GPs and other prescribers have been prompted more than 5 million times in the last 12 months to encourage patients to take action to look after themselves, rather than relying on medication from their doctor.
A national analysis of how practices in two thirds of England’s CCGs use a prescribing decision support technology called OptimiseRx found that thousands of professionals had been acting on the alerts, helping prescribers to comply with self-care prescribing guidelines from NHS England. Published in April 2018, the guidance recommends that practices should promote self-care when appropriate to reduce costs, discouraging prescriptions for medications such as vitamin and mineral supplements, antifungal treatments, and laxatives for minor illnesses.
The news follows the finding last year that GPs across the country had saved at least £100m by responding to alerts to prescribe alternative and lower cost medicines for patients.
The technology works in practice by enabling the presentation of NHS prescribing guidance and alerting GPs, at the point of prescribing, in their existing clinical IT system when over counter medicines should not be routinely prescribed, and where self-care is more appropriate.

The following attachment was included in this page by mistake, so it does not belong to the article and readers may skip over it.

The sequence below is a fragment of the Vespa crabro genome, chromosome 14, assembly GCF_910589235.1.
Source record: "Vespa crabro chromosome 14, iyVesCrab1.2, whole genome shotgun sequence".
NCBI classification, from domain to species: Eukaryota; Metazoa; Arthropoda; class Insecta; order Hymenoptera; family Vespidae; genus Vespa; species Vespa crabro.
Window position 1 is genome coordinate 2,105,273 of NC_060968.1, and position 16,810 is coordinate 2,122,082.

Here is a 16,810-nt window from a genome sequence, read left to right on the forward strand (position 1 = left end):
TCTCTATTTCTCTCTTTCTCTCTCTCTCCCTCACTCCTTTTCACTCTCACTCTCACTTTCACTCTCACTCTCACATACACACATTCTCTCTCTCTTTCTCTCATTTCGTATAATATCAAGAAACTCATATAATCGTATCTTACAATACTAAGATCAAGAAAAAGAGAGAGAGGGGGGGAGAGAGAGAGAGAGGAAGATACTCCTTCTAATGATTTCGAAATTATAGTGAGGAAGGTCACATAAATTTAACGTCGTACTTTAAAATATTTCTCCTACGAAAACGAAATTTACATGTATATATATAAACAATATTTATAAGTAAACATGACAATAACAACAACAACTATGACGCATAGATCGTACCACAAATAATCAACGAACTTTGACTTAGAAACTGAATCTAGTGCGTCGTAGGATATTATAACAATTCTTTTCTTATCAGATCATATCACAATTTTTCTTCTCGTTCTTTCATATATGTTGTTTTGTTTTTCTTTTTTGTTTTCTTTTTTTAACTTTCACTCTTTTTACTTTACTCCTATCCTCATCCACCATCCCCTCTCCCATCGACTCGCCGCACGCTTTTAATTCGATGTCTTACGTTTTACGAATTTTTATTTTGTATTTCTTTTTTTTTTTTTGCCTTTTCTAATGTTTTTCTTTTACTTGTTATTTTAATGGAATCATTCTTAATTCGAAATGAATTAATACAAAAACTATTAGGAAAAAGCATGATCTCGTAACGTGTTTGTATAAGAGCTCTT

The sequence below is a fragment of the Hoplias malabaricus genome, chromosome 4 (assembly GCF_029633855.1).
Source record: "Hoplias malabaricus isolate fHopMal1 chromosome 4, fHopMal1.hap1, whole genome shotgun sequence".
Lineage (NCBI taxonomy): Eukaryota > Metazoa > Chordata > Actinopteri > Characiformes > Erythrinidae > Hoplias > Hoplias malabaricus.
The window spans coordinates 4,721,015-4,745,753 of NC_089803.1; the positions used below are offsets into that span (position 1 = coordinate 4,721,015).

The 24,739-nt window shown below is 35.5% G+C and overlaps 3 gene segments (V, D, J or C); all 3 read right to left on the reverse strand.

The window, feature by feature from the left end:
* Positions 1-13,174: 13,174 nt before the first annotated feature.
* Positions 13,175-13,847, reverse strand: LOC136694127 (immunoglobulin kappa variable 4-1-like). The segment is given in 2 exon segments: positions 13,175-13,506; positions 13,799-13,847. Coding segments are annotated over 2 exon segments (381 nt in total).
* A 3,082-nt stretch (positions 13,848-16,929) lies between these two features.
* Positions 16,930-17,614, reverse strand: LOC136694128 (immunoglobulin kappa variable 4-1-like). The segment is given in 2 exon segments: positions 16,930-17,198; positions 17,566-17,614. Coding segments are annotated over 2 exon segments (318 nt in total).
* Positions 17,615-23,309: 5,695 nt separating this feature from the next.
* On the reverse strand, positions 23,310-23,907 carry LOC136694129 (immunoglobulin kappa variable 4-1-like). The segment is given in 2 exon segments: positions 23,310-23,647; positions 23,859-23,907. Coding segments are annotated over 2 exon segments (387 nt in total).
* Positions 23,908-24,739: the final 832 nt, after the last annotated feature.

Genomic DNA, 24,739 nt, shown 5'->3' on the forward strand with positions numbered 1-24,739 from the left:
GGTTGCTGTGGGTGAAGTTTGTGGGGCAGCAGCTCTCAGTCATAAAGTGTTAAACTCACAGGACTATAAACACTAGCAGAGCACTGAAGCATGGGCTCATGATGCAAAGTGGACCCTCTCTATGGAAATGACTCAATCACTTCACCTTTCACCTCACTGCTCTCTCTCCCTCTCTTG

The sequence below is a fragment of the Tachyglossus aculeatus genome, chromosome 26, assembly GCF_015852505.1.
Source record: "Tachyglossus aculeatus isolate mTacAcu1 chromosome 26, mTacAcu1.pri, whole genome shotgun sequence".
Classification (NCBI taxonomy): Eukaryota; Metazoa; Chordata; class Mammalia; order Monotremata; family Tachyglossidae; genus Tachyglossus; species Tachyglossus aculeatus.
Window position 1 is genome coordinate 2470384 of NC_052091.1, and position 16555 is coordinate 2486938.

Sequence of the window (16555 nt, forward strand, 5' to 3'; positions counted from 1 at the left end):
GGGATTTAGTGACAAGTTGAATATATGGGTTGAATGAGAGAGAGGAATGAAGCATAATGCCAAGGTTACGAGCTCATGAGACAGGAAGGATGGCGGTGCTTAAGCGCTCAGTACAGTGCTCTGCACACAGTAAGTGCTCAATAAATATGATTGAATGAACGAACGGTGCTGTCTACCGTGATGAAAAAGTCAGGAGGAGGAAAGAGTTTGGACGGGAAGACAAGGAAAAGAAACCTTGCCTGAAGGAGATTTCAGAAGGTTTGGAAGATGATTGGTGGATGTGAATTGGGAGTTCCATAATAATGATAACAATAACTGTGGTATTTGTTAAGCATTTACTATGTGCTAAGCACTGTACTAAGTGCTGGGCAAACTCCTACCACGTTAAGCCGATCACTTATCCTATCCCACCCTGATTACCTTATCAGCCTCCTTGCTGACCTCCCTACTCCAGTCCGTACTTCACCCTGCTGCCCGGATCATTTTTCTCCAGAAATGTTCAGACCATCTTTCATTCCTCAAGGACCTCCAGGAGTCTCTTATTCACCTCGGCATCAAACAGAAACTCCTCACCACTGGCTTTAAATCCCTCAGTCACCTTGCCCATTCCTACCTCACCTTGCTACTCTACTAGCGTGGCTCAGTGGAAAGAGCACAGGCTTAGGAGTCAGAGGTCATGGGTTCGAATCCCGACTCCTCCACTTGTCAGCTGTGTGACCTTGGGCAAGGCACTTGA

Analysis conducted between April 2018 to the end of March 2019 showed that 5 million such alerts were sent to prescribers, resulting in avoided costs to the NHS of over £10 million. This is helping to achieve NHS Long Term Plan ambitions of reducing prescribing costs by more than £200m a year and is helping to tackle wider national priorities such as over-prescribing.
NHS England’s 2018 guidance also looked to reduce the use of medications with limited clinical evidence, such as probiotics. It also highlighted NHS England-funded medicines that should be referred to secondary care, for conditions including cancer and cystic fibrosis, which are not to be prescribed in primary care. By using OptimiseRx to comply with the guidance, GPs have in total saved more than £10m in the last year alone.
The technology has traditionally been used to help GPs make decisions that comply with local and national prescribing priorities. This includes alerting doctors when more cost-effective alternatives are available, and by providing patient-specific prescribing recommendations based on the patient’s record.
Darren Nichols, Managing Director, FDB comments:
By working with practices across the country, we recognise the need for accurate, actionable information when prescribing decisions are being made. Using technology to remind GPs of ever evolving prescribing policy, including that around self-care and appropriate medication decisions, and ensuring that this is patient-specific, means that practice prescribers can rapidly access information that is appropriate for their patients. They can then make informed prescribing decisions that benefit the patient and the practice. From just one year’s worth of data, we can see the tremendous impact that such information can have.”